County DA’s Office welcomes facility service dog

Tillman III will work in the Child Abuse and Domestic Violence Bureau


The Suffolk County District Attorney’s Office is joining forces with the Medford branch of national service dog organization Canine Companions. Suffolk County district attorney Raymond Tierney and assistant district attorney Melissa Grier attended a ceremony on Friday, Feb. 10, where eight service dog teams graduated.

Among the graduating class was Grier’s new partner, Tillman III, a 2-year-old Lab/golden retriever cross, specially bred and trained by Canine Companions as a facility dog. Tillman will assist Grier and provide a calming presence to victims, witnesses, and even officers involved in traumatic events at the Child Abuse and Domestic Violence Bureau, in Riverhead.

Following their time with their dedicated volunteer puppy raisers who care for them in their early life stage, Canine Companions’ facility dogs are expertly trained and in a six-month program and eventually partnered with a facilitator working in health care, visitation, education, or law enforcement settings.

Canine Companions’ facility dogs are trustworthy in professional environments and can perform over 40 commands designed to motivate and inspire clients with special needs.

Tillman’s experienced puppy raisers, Kathleen Landauer and Jamie Werner, reunited with their beloved dog to celebrate his graduation. Raising and forming a relationship with a dog before saying goodbye when they move on is undoubtedly a challenge, but one that yields substantial rewards for both dogs and humans.

Through tears, Landauer told attendees of the graduation that some of the best aspects of puppy raising include being among a community of devoted trainers, volunteers, and animal lovers, meeting her puppies’ new partners and hearing about the difference they will be making. This, and knowing that the dogs are being sent to “live their best lives,” makes the experience entirely worth the time, energy, and emotion, she said.

Grier completed two weeks of training with the professional trainers at Canine Companions alongside the other members of the graduating class (both two- and four-legged). She and her peers learned the basics of commands, how to care for and handle the dogs on a daily basis, ways to assess their needs, and how to best communicate with them and utilize their skills. This time was also used, of course, for enhancing the bond between handlers and their pups. Now, Tillman is headed to work.

“Primarily, he’s going to be used for the victims,” Grier said of Tillman. “These children are coming, having to talk about the worst thing that’s ever happened to them. It’s such a traumatic experience. To me, it’s going to be able to take some of that trauma out of the situation and give a loving presence, give a soothing presence, a calming presence, so that they feel enabled to talk and to share their story. And getting to know Tillman, he has that temperament. He is just so giving.”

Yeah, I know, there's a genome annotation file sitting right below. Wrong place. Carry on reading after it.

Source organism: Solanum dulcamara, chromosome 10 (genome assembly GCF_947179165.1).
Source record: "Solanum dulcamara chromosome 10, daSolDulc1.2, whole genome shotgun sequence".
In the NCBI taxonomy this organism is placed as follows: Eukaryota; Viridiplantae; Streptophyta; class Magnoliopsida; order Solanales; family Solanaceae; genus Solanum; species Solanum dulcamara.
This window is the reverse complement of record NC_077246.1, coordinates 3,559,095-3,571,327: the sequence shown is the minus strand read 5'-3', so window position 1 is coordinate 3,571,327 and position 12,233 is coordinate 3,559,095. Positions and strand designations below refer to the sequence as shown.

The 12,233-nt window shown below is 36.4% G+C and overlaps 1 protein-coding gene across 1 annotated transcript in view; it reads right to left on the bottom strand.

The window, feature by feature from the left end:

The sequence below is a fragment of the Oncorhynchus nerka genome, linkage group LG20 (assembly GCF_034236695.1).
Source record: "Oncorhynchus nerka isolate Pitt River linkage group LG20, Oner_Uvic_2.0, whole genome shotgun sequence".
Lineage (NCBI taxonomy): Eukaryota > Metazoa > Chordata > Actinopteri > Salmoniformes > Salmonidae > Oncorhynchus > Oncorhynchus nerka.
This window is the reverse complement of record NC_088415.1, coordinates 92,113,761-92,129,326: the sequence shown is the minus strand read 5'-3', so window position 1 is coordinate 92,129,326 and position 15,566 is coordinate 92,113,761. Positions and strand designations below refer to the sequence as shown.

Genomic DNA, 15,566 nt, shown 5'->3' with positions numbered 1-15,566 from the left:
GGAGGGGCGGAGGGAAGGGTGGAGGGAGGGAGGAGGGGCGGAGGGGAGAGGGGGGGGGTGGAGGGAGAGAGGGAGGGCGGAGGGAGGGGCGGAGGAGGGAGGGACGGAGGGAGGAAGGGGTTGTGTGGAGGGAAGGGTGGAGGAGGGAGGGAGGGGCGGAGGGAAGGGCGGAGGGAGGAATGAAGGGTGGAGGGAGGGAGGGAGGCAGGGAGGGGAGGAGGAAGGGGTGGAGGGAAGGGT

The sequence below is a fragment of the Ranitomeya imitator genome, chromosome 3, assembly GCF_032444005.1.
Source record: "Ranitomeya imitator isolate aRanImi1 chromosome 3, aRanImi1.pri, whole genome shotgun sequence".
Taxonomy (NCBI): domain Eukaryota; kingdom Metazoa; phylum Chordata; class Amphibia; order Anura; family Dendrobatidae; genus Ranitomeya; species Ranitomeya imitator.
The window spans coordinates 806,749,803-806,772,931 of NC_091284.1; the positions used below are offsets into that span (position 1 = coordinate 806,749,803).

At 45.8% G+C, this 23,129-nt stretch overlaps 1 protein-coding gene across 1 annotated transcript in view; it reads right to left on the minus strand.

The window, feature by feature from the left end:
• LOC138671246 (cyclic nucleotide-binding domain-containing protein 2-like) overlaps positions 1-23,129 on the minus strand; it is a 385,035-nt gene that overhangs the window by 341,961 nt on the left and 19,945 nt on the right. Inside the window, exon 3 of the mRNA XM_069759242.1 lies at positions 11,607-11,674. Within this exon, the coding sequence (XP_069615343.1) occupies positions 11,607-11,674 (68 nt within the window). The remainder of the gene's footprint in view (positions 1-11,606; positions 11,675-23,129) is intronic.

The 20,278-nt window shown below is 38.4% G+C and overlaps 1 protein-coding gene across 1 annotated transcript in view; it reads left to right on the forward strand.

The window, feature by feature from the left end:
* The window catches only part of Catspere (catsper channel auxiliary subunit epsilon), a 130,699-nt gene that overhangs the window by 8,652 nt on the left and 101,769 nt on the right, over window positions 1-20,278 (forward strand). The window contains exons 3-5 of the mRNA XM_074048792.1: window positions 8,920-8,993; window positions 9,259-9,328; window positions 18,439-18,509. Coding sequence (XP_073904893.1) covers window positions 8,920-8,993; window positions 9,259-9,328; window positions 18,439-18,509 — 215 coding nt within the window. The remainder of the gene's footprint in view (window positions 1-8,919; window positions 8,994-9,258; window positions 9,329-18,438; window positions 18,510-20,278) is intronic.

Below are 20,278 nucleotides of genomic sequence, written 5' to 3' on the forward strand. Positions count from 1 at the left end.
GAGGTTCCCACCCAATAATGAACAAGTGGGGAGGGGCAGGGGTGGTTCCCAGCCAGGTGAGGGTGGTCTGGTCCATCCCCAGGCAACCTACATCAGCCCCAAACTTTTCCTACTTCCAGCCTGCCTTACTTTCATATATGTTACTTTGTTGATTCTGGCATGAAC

Tillman’s instructor at Canine Companions, Alexis Dowling, said Tillman’s calm temperament, low-management leash style, and ability to maintain a down-stay until he is called made him a clear match for the DA’s Office.

“He really doesn’t react to people’s emotions. He remains calm and keeps a nice, grounding presence,” she said.

Grier said part of the inspiration for her office to apply to be matched with a dog was the proven benefit of the presence of Canine Companions’ alumna facility dog Mega, who came to the Suffolk office from Nassau County toward the middle of 2022. However, Mega has been gearing up to retire from her working career, so Tillman is the first dog that the Suffolk DA’s Office and community will be able to experience long term.

District attorney Tierney said that in his over 30 years of prosecuting, he’s seen the advantages of a dog’s presence for victims, and especially children.

“There’s something about being with a dog, petting a dog. It produces endorphins, and it makes you feel better about things,” he said. “I think anything we can do to bring comfort and maybe a little bit of respite from what’s going on to our victims, it’s our obligation to do so. So, I’m happy to do it. I thank Melissa for undertaking the tremendous responsibility. I know it’ll be a labor of love, but it’s still a tremendous responsibility.”


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